Experiments on single crystals of quartz have shown that an order of magnitude increase in the fugacity of H2O is associated with about an order of magnitude decrease in the flow strength at a given temperature and pressure. The classical interpretation of this hydrolytic weakening effect is that H2O groups are incorporated into the quartz structure as Si-OH.HO-Si groups. Then, in order to move a dislocation, OH.HO bonds need to be broken rather than Si-O bonds. The rate controlling process is envisaged as the diffusion of the (OH)-defect to or with the dislocation core. This paper discusses the manner in which charged hydrogen- or hydroxyl-defects alter the concentrations of other charged defects such as kinks and jogs on dislocations or vacancies and interstitials and so have an influence on the deformation rate. As an example, an increase in the concentration of negatively charged (OH)-defects leads to an increase in the concentration of positively charged kinks on dislocations thus increasing the strain rate. Other deformation mechanisms involving diffusion of oxygen and silicon with or without climb of dislocations or motion of kinks are also investigated and are shown to be capable of explaining the observed effect. This defect chemistry interpretation is consistent with the classical interpretation but also proposes other mechanisms where the direct diffusion of (OH)-defects plays no role in the process. As an example, an increase in the concentration of negatively charged (OH)-defects increases both the concentration of positively charged jogs and positively charged silicon interstitials in such a way as to explain the magnitude of the hydrolytic weakening effect. As such, the rate controlling process is the climb of dislocations controlled by silicon diffusion, not the diffusion of (OH)-defects. Although several different mechanisms are capable of explaining the hydrolytic weakening effect, many have different dependencies upon the activity of oxygen so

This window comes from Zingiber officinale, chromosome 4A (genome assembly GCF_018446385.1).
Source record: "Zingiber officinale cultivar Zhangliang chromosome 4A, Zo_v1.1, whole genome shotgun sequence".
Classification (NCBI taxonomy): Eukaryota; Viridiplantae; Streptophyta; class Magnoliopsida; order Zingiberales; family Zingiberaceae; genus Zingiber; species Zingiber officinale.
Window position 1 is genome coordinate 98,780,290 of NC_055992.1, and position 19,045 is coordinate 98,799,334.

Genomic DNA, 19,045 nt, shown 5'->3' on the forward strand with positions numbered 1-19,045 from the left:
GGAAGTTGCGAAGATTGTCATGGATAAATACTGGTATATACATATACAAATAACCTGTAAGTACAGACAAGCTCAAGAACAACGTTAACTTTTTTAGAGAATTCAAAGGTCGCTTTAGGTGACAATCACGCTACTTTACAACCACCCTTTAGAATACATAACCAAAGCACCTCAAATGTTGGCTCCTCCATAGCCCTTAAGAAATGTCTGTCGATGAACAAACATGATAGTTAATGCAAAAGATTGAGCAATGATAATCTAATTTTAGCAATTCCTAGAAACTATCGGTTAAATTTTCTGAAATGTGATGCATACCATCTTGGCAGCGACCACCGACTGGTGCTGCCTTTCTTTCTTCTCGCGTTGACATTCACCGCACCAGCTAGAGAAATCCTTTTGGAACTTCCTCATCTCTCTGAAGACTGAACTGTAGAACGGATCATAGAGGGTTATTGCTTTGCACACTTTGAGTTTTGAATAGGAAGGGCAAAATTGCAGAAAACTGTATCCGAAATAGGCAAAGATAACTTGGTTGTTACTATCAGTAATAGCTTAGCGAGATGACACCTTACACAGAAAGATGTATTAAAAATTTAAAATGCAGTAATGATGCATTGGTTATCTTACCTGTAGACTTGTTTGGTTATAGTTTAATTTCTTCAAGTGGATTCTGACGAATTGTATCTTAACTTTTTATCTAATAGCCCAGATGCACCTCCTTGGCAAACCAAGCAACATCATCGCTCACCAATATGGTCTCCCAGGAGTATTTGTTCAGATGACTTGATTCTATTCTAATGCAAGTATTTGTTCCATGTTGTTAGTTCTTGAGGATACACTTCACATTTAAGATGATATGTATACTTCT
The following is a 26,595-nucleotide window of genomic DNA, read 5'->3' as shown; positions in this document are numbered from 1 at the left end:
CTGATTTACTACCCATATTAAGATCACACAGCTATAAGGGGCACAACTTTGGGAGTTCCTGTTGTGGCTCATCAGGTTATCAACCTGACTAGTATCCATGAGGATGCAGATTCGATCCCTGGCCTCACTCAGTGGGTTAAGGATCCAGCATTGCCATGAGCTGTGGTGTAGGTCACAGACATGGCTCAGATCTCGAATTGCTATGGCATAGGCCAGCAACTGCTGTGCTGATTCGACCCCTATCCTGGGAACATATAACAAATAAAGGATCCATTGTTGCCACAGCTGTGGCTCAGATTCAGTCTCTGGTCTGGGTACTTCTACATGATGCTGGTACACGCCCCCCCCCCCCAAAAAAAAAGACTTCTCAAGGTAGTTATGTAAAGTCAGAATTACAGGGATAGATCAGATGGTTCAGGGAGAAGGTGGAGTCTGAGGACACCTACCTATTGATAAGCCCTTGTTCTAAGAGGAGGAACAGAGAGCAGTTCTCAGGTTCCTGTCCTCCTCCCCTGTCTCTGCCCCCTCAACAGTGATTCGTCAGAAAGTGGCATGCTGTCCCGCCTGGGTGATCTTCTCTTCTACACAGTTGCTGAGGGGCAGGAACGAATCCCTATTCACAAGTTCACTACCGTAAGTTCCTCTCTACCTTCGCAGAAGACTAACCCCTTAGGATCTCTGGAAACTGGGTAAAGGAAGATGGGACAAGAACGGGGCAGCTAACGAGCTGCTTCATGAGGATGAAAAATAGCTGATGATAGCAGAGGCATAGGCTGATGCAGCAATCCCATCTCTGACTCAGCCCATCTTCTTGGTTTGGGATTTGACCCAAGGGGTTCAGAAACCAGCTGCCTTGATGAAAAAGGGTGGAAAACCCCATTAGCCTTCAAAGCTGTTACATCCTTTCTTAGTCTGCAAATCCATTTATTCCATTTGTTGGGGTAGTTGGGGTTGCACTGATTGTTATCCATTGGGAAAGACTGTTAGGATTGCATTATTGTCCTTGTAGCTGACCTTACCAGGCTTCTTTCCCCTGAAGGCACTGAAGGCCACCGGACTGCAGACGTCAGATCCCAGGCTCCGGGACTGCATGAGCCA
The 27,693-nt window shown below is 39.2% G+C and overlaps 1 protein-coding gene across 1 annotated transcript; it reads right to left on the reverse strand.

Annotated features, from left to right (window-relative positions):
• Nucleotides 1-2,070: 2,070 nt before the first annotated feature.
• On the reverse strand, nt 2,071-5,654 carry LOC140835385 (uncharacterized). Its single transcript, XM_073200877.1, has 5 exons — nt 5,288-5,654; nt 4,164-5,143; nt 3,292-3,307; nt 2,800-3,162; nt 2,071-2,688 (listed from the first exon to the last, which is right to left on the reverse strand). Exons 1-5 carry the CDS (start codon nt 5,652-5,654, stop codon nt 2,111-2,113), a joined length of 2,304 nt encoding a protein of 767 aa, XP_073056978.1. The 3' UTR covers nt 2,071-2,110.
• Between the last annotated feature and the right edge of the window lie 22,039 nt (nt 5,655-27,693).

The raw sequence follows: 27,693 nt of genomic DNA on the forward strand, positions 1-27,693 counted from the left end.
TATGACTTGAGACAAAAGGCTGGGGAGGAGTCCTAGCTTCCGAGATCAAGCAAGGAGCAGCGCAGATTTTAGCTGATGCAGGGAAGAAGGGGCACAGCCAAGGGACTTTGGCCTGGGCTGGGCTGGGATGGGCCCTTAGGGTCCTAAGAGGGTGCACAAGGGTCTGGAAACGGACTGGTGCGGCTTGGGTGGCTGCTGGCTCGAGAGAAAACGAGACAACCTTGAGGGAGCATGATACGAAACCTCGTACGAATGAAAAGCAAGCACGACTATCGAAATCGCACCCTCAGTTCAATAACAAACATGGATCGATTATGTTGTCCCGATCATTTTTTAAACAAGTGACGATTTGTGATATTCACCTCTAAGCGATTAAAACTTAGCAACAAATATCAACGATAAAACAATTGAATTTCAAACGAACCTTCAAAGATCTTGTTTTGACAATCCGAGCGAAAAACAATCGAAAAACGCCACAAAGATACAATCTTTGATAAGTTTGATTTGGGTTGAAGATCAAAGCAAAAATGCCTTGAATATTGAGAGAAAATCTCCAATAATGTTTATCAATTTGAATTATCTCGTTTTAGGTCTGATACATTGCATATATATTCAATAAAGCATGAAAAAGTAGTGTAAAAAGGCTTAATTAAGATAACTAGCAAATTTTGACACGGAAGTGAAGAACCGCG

16. Halogens and the Chemistry of the Free Troposphere

    Science.gov (United States)

    Lary, David John

    2004-01-01

    The role of halogens in both the marine boundary layer and the stratosphere has long been recognized, while their role in the free troposphere is often not considered in global chemical models. However, a careful examination of free-tropospheric chemistry constrained by observations using a full chemical data assimilation system shows that halogens do play a significant role in the free troposphere. In particular, the chlorine initiation of methane oxidation in the free troposphere can contribute more than 10%, and in some regions up to 50%, of the total rate of initiation. The initiation of methane oxidation by chlorine is particularly important below the polar vortex and in northern mid-latitudes. Likewise, the hydrolysis of BrONO2 alone can contribute more than 35% of the HNO3 production rate in the free-troposphere.

  17. Halogen light versus LED for bracket bonding: shear bond strength.

    Science.gov (United States)

    Carvalho, Paulo Eduardo Guedes; dos Santos, Valdemir Muzulon; Isber, Hassan; Cotrim-Ferreira, Flávio Augusto

    2013-02-15

    LED light-curing devices seek to provide a cold light activator which allows protocols of material polymerization with shorter duration. The present study aimed to evaluate the shear bond strength of bracket bonding using three types of light-curing devices: One with halogen light (Optilight Plus - Gnatus) and two with LEDs (Optilight CL - Gnatus and Elipar Freelight - 3M/ESPE). Comparing the results by analysis of variance, the Gnatus LED device showed an inferior statistical behavior in relation to other light sources, when activated by a short time. But, when it was used for 40 seconds, the polymerization results were consistent with the other evaluated sources. The device with the best average performance was the halogen light, followed by the 3M/ESPE LED. It was concluded that the LEDs may be indicated in orthodontic practice, as long as a protocol is used for the application of light with the activation time of 40 seconds.

  18. Biocidal properties of metal oxide nanoparticles and their halogen adducts

    Science.gov (United States)

    Haggstrom, Johanna A.; Klabunde, Kenneth J.; Marchin, George L.

    2010-03-01

    Nanosized metal oxide halogen adducts possess high surface reactivities due to their unique surface morphologies. These adducts have been used as reactive materials against vegetative cells, such as Escherichia coli as well as bacterial endospores, including Bacillus subtilis and Bacillus anthracis (Δ Sterne strain). Here we report high biocidal activities against gram-positive bacteria, gram-negative bacteria, and endospores. The procedure consists of a membrane method. Transmission electron micrographs are used to compare nanoparticle-treated and untreated cells and spores. It is proposed that the abrasive character of the particles, the oxidative power of the halogens/interhalogens, and the electrostatic attraction between the metal oxides and the biological material are responsible for high biocidal activities. While some activity was demonstrated, bacterial endospores were more resistant to nanoparticle treatment than the vegetative bacteria.